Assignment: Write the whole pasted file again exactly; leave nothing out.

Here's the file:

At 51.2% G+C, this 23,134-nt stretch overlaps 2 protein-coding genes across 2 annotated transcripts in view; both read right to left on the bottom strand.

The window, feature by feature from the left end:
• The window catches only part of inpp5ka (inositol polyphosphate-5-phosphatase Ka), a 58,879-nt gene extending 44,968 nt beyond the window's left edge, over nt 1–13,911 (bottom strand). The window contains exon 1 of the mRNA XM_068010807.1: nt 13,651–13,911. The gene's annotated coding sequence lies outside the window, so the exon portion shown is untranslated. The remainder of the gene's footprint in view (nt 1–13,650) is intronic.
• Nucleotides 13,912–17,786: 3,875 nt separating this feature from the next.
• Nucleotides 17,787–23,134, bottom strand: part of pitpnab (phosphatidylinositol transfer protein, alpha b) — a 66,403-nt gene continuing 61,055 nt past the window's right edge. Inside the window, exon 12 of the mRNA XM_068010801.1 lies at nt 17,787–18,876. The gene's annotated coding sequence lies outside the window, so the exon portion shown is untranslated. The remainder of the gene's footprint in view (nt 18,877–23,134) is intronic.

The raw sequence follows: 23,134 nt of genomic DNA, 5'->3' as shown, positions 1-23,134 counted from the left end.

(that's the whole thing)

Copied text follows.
At 51.2% G+C, this 23,134-nt stretch overlaps 2 protein-coding genes across 2 annotated transcripts in view; both read right to left on the bottom strand.

The window, feature by feature from the left end:
• The window catches only part of inpp5ka (inositol polyphosphate-5-phosphatase Ka), a 58,879-nt gene extending 44,968 nt beyond the window's left edge, over nt 1–13,911 (bottom strand). The window contains exon 1 of the mRNA XM_068010807.1: nt 13,651–13,911. The gene's annotated coding sequence lies outside the window, so the exon portion shown is untranslated. The remainder of the gene's footprint in view (nt 1–13,650) is intronic.
• Nucleotides 13,912–17,786: 3,875 nt separating this feature from the next.
• Nucleotides 17,787–23,134, bottom strand: part of pitpnab (phosphatidylinositol transfer protein, alpha b) — a 66,403-nt gene continuing 61,055 nt past the window's right edge. Inside the window, exon 12 of the mRNA XM_068010801.1 lies at nt 17,787–18,876. The gene's annotated coding sequence lies outside the window, so the exon portion shown is untranslated. The remainder of the gene's footprint in view (nt 18,877–23,134) is intronic.

The raw sequence follows: 23,134 nt of genomic DNA, 5'->3' as shown, positions 1-23,134 counted from the left end.